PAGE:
New Candidate For ‘The Missing Element’ Within The Earth’s Core
Scientists in Japan believe that they have established the identity of “the missing element” from within the Earth’s Core.
Scientists have been searching the element for decades, believing that the element would make up a significant proportion of the Earth’s centre, after nickel and iron.
The experiments suggested that the most likely candidate is silicon after recreating the high temperatures and pressures in the deep interior.
The discovery would help the scientists to understand better about how our world formed.
Eiji Ohtani, the Lead researcher from the University of Tohoku, told the BBC News that they believe that silicon is a significant element of about 5% of the Earth’s inner core by weight and that could dissolve into the iron-nickel alloys.
The Earth’s inner part was thought to be a solid ball of about 1,200km in radius.
The scientists study how seismic waves pass through this region since it is far too deep to investigate about the new candidate directly and to tell them something about its make-up.
The Earth is mainly composed of iron, which makes up an estimation of about 85% of its weight, and nickel, which accounts 10% of the core weight. When added around 5% of weight is unaccounted.
Eiji Ohtani and his team members began investigating by creating the alloys of iron and nickel and mixed them with the silicon. The team then subjected the mixture to the immense pressures and temperatures that exist in the Earth’s inner core.
They found from the seismic data that this blend matched with what was seen in the Earth’s interior.
Prof Ohtani said that even more of work was needed to confirm the presence of silicon and which did not rule out the existence of other elements.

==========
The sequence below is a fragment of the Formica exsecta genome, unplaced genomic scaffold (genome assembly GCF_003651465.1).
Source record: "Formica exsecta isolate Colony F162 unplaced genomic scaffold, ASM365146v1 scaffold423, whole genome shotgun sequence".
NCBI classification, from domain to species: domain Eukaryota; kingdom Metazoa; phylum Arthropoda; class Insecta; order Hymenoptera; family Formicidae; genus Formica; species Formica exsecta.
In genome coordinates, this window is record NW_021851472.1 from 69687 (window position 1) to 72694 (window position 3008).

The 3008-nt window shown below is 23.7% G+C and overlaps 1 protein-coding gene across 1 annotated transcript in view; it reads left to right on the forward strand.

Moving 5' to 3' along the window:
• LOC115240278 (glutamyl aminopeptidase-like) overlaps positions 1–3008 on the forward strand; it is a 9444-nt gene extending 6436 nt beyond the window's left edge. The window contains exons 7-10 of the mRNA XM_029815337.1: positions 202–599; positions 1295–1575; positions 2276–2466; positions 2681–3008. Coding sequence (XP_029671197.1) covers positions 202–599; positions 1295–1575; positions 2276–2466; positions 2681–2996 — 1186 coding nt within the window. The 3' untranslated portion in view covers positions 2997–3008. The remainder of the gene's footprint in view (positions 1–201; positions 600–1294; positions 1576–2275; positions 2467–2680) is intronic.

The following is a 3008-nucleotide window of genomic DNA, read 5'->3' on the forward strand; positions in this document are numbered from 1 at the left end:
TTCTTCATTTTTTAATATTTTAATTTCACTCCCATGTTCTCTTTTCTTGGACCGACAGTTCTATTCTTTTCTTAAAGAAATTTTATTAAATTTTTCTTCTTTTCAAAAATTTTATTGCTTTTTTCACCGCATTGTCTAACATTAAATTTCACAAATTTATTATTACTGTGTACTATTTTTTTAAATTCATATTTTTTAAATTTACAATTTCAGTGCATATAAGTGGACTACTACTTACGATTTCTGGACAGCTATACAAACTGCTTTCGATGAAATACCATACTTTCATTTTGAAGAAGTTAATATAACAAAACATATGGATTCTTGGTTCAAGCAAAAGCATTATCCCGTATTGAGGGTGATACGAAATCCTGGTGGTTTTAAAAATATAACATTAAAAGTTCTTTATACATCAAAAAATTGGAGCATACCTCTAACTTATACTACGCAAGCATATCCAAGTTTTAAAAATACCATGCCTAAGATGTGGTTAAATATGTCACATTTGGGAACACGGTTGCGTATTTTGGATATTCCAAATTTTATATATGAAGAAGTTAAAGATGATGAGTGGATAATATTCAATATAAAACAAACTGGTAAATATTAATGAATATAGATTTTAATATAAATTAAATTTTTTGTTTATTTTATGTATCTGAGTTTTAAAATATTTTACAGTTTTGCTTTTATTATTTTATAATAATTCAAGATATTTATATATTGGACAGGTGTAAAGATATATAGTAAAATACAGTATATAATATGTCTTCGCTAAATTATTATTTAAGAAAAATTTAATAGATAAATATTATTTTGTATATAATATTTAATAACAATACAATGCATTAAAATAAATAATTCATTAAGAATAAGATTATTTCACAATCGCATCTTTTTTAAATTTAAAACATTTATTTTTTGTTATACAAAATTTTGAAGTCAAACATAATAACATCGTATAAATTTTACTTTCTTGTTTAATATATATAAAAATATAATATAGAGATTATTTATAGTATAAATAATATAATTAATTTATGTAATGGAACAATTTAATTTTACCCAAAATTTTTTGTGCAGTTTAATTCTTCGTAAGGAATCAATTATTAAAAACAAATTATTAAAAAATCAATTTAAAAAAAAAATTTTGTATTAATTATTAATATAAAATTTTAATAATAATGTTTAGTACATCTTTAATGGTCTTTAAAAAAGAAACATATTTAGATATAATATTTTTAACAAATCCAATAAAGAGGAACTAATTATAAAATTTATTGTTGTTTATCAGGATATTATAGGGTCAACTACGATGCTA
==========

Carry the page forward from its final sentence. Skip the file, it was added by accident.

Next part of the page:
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Prof Simon Redfern from the University of Cambridge, UK, commented that these complicated experiments were exciting and they could provide information into what Earth’s interior was like soon after it was first formed when the core first started to separate from the harder parts of Earth, of about 4.5 billion years ago.
Other workers have also recently suggested that the oxygen might also be an important element in the Earth’s core.
Prof Simon Redfern said that knowing what was there could help the scientists to understand better about the conditions prevailed at the time of Earth’s formation.
The research would provide information whether Earth’s early interior was filled with limited oxygen known as the reducing condition or the filled with abundant oxygen known as an oxidising condition.
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As suggested by Prof Ohtani’s results, if a larger amount of silicon had been found in Earth’s core for more than four billion years ago, then the rest of the planet would be filled with rich oxygen supply.
But instead, if oxygen were sucked into the earth’s core then that would leave the rocky mantle surrounding the core to be depleted.
Prof Redfern said that these two options were real alternatives that depend on the conditions existed when the Earth’s core first begins to form.
He also said that the most recent results add to the understanding and he suspected that they were by no means the last word on the story.
Prof Ohtani presented his research at the recent Fall Meeting of the American Geophysical Union in San Francisco.